At the regional level in general and the Sino-India context in particular, dealing with China has always remained one of India’s biggest foreign policy challenges. China’s emergence as one of the pre-eminent powers in the international system has immense consequences for India because of a host of factors, like geographical proximity; historical memories; the unresolved border dispute; the presence of Dalai Lama in India; the Tibet question; Chinese military modernization; uncertainties regarding Chinese intentions; its relation with India’s neighbors, especially Pakistan; the potential expansion of China’s maritime power into the Indian Ocean; growing economic inter-dependence between the two countries; its string of pearls strategy, sharing of river waters; issuance of stapled visas to Indian citizens of J&K; denial of visas to Indian residents of Arunachal Pradesh, and the potential for resource competition in West Asia, Latin America and Africa. The present policy mechanisms in dealing with the Dragon are not paving the path of professed peace. Thus it merits a review.
Nevertheless, it must be clear that China needs India more than India needs China, particularly in the next decade or so. India’s youthful population and growth, indicate the accumulation of the world’s largest middle class and its economic trajectory. The challenge lies in managing China both in peace and war, which requires collaborative military, economic, informational, diplomatic, and political levers. The underlying fact is that the dragon-like its all-season friend Pakistan, can never be trusted and is prone to backstabbing, like the recent Himalayan transgressions in COVID times. China’s periodic forays in peacetime to undermine India, will thus continue in the future too, but will have to be countered by matching strength and resolve, and denied any psychological gains with credible military deterrence, agile diplomacy, and astute political decisiveness. India must thus make any such misadventure cost-prohibitive for China and a source of humiliation in the comity of nations. This would be an important aspect of strategic messaging and the desired end state in itself for India. In tune with Joseph Nye’s conception of ‘Smart Power’, India needs to combine its resources into a successful strategy through the intelligent integration and networking of diplomacy, defence, development, and other tools of hard and soft power. India, therefore, must improve both its ‘Comprehensive National Power’ and ‘Comprehensive National Capacity’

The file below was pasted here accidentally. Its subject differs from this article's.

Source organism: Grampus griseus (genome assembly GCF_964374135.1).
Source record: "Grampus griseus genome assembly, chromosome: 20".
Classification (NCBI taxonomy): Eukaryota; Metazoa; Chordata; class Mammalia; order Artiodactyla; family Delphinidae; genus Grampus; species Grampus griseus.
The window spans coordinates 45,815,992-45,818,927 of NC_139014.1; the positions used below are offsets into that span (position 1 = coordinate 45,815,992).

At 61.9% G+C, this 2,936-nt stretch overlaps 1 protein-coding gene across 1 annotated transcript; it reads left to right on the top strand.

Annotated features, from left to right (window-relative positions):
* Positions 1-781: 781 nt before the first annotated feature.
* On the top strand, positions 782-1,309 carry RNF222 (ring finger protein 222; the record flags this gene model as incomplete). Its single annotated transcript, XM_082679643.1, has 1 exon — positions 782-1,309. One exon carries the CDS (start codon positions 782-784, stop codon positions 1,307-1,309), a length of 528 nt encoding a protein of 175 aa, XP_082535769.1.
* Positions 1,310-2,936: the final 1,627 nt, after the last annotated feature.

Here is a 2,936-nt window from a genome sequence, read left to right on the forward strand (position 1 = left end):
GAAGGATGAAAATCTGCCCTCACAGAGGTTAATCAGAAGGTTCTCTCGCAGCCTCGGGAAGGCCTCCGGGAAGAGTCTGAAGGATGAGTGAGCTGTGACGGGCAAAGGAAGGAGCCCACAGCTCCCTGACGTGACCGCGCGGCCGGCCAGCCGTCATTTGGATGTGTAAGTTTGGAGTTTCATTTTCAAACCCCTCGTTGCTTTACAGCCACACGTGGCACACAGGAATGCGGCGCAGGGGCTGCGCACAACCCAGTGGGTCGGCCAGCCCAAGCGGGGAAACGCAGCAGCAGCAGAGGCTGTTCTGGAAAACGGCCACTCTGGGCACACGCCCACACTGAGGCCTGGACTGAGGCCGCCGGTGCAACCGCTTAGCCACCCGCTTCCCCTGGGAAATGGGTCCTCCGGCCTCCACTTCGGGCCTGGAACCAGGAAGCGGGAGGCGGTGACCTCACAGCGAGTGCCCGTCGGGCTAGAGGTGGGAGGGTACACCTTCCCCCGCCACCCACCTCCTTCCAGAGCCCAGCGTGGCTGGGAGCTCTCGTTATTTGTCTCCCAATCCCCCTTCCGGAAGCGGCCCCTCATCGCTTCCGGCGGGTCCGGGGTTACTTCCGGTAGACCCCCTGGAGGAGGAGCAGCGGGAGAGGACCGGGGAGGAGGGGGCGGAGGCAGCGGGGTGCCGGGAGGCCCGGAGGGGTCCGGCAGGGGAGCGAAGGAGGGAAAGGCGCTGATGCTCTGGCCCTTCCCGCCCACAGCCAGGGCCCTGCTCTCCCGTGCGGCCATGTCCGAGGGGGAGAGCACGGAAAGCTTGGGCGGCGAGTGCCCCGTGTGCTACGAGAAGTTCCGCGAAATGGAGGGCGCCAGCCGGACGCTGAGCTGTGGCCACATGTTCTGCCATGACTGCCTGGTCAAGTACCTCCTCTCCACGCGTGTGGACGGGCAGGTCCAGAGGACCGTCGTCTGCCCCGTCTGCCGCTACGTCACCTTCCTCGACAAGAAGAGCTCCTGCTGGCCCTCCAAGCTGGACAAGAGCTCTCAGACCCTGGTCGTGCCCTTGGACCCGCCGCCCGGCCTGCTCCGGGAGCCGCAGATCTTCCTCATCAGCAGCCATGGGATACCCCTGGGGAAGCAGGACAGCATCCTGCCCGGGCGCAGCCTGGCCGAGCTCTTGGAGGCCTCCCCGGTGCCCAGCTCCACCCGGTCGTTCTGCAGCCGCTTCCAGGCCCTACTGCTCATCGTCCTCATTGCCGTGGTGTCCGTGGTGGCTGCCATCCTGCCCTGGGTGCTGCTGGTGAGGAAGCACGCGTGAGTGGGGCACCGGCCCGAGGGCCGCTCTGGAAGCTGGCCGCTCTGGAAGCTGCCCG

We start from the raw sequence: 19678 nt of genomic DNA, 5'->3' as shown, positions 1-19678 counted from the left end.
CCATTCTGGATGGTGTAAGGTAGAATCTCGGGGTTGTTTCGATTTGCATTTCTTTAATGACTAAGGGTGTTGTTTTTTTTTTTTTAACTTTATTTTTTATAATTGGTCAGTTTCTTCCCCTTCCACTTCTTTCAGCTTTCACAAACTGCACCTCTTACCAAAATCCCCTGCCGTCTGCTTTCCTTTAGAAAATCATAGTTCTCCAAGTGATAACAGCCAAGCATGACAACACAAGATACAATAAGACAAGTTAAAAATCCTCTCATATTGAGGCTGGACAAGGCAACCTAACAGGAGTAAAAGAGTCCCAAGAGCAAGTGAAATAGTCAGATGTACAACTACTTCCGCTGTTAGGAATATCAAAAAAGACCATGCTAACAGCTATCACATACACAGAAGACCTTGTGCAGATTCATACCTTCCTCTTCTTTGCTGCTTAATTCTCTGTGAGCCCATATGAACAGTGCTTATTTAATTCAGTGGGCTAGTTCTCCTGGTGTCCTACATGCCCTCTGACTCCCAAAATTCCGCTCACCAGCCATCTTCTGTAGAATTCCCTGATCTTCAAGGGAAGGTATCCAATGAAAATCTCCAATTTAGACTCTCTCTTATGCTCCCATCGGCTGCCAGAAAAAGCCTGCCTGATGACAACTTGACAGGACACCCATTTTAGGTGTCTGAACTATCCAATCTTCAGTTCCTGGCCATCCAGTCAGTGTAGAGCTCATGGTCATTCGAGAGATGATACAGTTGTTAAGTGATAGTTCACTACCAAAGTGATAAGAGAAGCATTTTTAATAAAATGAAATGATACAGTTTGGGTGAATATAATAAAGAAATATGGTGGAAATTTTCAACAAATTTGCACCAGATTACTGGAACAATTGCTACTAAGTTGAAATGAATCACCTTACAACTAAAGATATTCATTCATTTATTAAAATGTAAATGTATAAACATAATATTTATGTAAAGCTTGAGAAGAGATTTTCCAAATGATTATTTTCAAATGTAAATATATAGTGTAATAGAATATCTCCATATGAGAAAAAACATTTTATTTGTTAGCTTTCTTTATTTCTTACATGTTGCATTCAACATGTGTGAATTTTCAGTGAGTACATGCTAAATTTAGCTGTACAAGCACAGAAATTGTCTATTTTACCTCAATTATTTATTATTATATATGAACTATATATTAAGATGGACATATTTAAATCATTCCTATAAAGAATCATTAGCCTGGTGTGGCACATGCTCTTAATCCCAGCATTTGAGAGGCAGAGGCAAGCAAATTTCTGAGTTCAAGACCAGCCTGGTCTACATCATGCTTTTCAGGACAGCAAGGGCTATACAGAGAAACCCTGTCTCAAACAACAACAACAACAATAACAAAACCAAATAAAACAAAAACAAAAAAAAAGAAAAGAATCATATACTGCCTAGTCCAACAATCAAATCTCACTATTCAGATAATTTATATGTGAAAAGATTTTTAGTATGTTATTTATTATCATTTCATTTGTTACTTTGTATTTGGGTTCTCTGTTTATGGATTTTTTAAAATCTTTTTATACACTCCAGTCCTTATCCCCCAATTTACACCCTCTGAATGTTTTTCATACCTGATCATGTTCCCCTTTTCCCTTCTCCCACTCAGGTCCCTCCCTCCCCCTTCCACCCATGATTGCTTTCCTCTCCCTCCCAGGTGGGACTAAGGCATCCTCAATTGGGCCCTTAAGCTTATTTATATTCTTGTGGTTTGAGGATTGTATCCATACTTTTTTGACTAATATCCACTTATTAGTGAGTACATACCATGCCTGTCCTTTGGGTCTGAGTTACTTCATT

India must also endeavour to improve its regional and global linkages and dependencies based on multilateral alignments foundational on common regional and global concerns. It can ill afford to lose its dwindling ‘Strategic Space’ in the neighbourhood. Chinese growing influence and investments in the immediate neighbourhood will in turn adversely impact the security calculus. India also needs to leverage Dragon’s contradictions/weakness to its advantage in an active but measured approach concerning destabilizing the present relations. These include its debt diplomacy; atrocities in Xinjiang province, human rights violations, and the socio-economic disparity with Han dominated mainland and underprivileged hinterland, greying population, playing Tibet and Taiwan card, CPEC vulnerabilities and now the Wuhan virus.